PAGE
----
With a narrative structure which jumps back and forth through different time zones more often than Back to the Future, Besson’s movie does begin in interesting fashion, with the opening hour utilising a particularly glossy sheen of smoke and mirrors as it introduces Luss’ titular leading heroine, a top KGB assassin working under the wing of Helen Mirren’s creaky, nicotine loving Olga, as she works her way through a number of high profile assassinations. As the movie soldiers on in a semi-effective, genre-literate fashion, the introduction of both the dodgy accented Luke Evans and cheekbone enthusiast, Cillian Murphy, as opposing geographical ends of a conflicted love triangle is where the film ultimately shows its’ rather annoying hand, utilising flashback after flashback in order to highlight just how clever Besson thinks he is. On the contrary, such diversions from what should be a generic, B-movie storyline ultimately makes it more aggravating the more it goes on, and even with an abundance of decent, John Wick inspired action set pieces, Anna is at least better than similar movies of recent years including Red Sparrow and Atomic Blonde, but too a movie which lacks that sense of cult-heavy wackiness which the early Besson movies stored in abundance.
Overall Score: 6/10
“A Fourteen Million Dollar Bounty On His Head, And Everyone In The City Wants A Piece Of It? I’d Say The Odds Are About Even…”
Beginning life in 2015 as a self-assured, no holds barred, overly knowing B-movie, John Wick not only felt comfortable in bringing back well executed, genre influenced action to a Westernised audience who had been bored to tears with the same old generic blockbusters, but also a surprising cult hit which reasserted Keanu Reeves as the cinematic hero we all deserve after locating the action appeal labelled upon him during the 1990’s which then somewhat vanished come the turn of the twentieth century. Wooing audiences and critics alike with his return in John Wick: Chapter Two, a second installment which expanded both the universe and the loire of Wick’s rather unhinged world, the suit wearing dog lover takes centre stage once again in Parabellum, a suitably exhausting and over-the-top maniacal second sequel which picks up in a true Quantum of Solace style fashion by arriving directly after the conclusion of its’ predecessor, in which Wick’s decision to murder Santino D’Antonio, the antagonist of Chapter Two and a leading member of the sprawling and ethically shady, high table, on the grounds of the Continental Hotel results in him quickly becoming excommunicado from all privileges previously offered alongside a sweet fourteen million dollar bounty being placed on his shaggy-dog haired head, resulting in every hitman from across the globe suddenly hoping to catch the man of little words in their sights in order to claim such an illustrious prize.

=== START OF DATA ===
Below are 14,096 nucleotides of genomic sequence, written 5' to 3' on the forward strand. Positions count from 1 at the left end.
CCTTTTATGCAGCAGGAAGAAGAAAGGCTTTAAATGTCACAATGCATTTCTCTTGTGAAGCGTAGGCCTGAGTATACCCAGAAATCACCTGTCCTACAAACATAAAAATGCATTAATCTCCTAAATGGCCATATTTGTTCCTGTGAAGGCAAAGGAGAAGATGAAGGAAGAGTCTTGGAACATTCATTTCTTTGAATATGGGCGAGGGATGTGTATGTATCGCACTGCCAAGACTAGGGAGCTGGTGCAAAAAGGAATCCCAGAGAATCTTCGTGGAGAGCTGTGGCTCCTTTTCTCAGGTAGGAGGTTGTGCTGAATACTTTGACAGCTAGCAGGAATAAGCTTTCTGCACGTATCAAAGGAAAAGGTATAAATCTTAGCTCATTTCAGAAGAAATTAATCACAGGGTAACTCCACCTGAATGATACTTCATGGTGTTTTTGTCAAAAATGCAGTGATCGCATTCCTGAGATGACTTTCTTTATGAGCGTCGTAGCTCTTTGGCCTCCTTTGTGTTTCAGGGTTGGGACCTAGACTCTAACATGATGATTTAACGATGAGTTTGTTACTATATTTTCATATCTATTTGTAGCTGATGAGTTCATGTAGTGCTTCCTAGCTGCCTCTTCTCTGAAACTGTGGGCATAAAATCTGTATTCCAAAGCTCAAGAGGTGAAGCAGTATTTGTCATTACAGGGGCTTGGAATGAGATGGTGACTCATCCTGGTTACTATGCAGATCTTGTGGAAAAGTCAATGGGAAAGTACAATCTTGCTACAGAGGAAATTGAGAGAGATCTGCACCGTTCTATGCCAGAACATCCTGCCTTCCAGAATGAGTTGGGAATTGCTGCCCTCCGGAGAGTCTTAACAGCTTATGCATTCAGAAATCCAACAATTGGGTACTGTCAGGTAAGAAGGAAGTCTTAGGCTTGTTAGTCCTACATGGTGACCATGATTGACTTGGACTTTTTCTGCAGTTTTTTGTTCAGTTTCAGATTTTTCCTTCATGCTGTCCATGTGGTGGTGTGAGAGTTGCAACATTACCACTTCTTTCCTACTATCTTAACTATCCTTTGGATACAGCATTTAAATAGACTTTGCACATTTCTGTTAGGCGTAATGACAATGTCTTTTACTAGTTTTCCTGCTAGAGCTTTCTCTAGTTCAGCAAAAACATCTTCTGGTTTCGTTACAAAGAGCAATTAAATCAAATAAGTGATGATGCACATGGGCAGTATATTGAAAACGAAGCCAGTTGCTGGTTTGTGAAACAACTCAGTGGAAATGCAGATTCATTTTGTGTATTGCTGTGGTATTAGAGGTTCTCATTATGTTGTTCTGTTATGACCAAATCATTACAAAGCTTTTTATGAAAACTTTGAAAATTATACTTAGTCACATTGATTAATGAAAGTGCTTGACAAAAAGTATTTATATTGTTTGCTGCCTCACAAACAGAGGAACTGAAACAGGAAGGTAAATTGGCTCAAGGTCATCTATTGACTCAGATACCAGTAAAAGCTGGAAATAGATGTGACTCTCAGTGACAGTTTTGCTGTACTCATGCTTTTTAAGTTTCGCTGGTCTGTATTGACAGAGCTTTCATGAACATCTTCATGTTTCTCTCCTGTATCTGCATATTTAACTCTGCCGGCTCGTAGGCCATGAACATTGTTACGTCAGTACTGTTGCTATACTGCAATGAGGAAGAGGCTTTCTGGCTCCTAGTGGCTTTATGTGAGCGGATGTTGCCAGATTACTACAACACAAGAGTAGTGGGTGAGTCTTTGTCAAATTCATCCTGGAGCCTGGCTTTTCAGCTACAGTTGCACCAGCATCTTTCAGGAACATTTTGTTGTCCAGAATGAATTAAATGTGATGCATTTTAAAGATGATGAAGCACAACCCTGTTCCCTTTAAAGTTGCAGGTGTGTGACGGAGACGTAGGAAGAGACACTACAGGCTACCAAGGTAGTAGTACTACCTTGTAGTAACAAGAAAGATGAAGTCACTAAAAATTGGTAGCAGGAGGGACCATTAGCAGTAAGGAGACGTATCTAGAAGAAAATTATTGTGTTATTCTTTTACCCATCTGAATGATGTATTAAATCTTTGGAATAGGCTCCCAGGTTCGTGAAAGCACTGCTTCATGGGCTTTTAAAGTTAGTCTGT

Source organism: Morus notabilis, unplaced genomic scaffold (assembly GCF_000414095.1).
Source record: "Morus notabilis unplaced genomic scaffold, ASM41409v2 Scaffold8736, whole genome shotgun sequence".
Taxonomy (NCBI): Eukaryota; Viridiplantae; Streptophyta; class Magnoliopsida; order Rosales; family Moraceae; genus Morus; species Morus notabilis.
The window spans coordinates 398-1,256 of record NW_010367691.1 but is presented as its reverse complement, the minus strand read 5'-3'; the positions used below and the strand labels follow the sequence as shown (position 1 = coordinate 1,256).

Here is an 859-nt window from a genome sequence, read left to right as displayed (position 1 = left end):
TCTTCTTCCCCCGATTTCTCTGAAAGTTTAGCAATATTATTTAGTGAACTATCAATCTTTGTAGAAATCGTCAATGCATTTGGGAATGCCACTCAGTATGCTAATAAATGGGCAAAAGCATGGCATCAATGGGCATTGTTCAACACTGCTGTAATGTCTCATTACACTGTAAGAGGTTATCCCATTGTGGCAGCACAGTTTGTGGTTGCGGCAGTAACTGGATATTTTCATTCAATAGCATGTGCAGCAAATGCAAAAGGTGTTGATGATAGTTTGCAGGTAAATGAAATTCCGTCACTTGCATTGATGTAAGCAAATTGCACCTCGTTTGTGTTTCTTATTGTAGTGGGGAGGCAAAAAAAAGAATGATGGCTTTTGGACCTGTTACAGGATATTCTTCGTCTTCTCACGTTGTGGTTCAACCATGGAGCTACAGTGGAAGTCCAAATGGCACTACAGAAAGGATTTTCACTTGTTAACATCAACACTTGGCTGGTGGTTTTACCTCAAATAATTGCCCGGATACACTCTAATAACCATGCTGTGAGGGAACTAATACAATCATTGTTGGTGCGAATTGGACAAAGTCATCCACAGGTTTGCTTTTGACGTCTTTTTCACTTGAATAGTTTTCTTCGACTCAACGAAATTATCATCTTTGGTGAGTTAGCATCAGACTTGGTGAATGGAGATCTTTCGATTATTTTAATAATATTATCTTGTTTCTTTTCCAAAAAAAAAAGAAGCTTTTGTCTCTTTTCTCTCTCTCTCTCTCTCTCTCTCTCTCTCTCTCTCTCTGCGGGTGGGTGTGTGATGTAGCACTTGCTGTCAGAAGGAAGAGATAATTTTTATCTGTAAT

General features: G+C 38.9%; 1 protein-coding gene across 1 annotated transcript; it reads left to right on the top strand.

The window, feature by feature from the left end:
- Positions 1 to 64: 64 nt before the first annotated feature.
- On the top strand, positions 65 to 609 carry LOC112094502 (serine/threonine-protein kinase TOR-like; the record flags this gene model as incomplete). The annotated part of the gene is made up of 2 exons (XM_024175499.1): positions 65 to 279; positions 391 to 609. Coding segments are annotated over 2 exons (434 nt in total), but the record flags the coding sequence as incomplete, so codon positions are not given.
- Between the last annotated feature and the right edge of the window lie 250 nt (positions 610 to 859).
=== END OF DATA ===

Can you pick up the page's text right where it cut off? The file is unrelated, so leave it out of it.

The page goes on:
Helmed once again by stuntman turned director, Chad Stahelski, Parabellum takes no time whatsoever in laying down its’ cards with a screenplay which expects its’ audience to already be well up to speed with proceedings involving Reeves’ Wick, and whilst there is a slight offering of exposition regarding the position such a character finds himself in, I clocked my watch at just over seven minutes before the film got to the sort of set piece every one heading into a John Wick movie expects from the get-go. Whether it be library books, an assortment of decorative knives or throwing axes, the opening segment of Parabellum turns the carnage and action up to eleven and never really slows down, and even when the movie attempts to expand Wick’s ambiguous childhood and background by introducing the likes of Anjelica Huston (The Witches) and Halle Berry (X-Men: Days of Future Past) in supporting roles, the primary goal of the movie is undeniably to exhaust an audience expecting oodles of superbly orchestrated madness, and whilst I thought the likes of The Raid 2 and Mad Max: Fury Road could never be matched in terms of sheer cinematic outlandishness so soon, Stahelski’s movie gleefully squeezes into such a pedigree level of action movie. With memorable scene after memorable scene, including one stand out section involving attack dogs which will leave you speechless as you attempt to work out how on earth such impracticalities were captured on film, Parabellum has somehow managed to make a beloved franchise even better and with Reeves seemingly not slowing down anytime soon as he hits his mid fifties, I’m up for as many Wick movies as time can allow.
Overall Score: 8/10
“You’ve Been Shot Five Times For Your Country And You Can’t Even Afford A New Truck…”